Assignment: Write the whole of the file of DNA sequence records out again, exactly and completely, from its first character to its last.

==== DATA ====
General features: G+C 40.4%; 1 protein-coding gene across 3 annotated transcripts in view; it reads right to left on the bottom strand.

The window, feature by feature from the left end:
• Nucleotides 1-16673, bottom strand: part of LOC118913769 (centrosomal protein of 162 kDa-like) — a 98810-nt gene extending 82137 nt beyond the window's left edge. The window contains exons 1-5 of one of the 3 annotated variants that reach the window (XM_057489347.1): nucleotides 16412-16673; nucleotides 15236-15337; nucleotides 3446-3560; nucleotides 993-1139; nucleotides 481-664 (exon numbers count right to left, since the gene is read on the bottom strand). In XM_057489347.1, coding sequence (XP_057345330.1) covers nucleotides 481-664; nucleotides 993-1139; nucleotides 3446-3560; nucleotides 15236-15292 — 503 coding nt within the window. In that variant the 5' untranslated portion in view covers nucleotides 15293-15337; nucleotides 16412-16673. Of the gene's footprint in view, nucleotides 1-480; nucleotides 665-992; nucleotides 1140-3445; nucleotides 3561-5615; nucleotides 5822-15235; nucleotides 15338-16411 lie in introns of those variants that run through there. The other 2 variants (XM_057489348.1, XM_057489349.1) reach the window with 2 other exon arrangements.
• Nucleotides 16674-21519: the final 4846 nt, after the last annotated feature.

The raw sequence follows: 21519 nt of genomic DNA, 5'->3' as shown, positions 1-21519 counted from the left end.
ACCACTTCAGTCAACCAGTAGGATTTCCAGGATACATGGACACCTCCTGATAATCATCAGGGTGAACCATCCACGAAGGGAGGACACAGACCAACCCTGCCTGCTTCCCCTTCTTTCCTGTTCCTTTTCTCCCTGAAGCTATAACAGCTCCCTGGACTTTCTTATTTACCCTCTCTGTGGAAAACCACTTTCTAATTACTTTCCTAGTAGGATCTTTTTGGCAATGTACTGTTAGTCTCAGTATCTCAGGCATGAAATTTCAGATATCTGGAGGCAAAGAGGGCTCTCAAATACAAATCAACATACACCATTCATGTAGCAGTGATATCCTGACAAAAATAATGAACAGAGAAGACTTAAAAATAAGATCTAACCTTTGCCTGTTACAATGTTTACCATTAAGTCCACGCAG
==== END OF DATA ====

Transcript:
General features: G+C 40.4%; 1 protein-coding gene across 3 annotated transcripts in view; it reads right to left on the bottom strand.

The window, feature by feature from the left end:
• Nucleotides 1-16673, bottom strand: part of LOC118913769 (centrosomal protein of 162 kDa-like) — a 98810-nt gene extending 82137 nt beyond the window's left edge. The window contains exons 1-5 of one of the 3 annotated variants that reach the window (XM_057489347.1): nucleotides 16412-16673; nucleotides 15236-15337; nucleotides 3446-3560; nucleotides 993-1139; nucleotides 481-664 (exon numbers count right to left, since the gene is read on the bottom strand). In XM_057489347.1, coding sequence (XP_057345330.1) covers nucleotides 481-664; nucleotides 993-1139; nucleotides 3446-3560; nucleotides 15236-15292 — 503 coding nt within the window. In that variant the 5' untranslated portion in view covers nucleotides 15293-15337; nucleotides 16412-16673. Of the gene's footprint in view, nucleotides 1-480; nucleotides 665-992; nucleotides 1140-3445; nucleotides 3561-5615; nucleotides 5822-15235; nucleotides 15338-16411 lie in introns of those variants that run through there. The other 2 variants (XM_057489348.1, XM_057489349.1) reach the window with 2 other exon arrangements.
• Nucleotides 16674-21519: the final 4846 nt, after the last annotated feature.

The raw sequence follows: 21519 nt of genomic DNA, 5'->3' as shown, positions 1-21519 counted from the left end.
ACCACTTCAGTCAACCAGTAGGATTTCCAGGATACATGGACACCTCCTGATAATCATCAGGGTGAACCATCCACGAAGGGAGGACACAGACCAACCCTGCCTGCTTCCCCTTCTTTCCTGTTCCTTTTCTCCCTGAAGCTATAACAGCTCCCTGGACTTTCTTATTTACCCTCTCTGTGGAAAACCACTTTCTAATTACTTTCCTAGTAGGATCTTTTTGGCAATGTACTGTTAGTCTCAGTATCTCAGGCATGAAATTTCAGATATCTGGAGGCAAAGAGGGCTCTCAAATACAAATCAACATACACCATTCATGTAGCAGTGATATCCTGACAAAAATAATGAACAGAGAAGACTTAAAAATAAGATCTAACCTTTGCCTGTTACAATGTTTACCATTAAGTCCACGCAG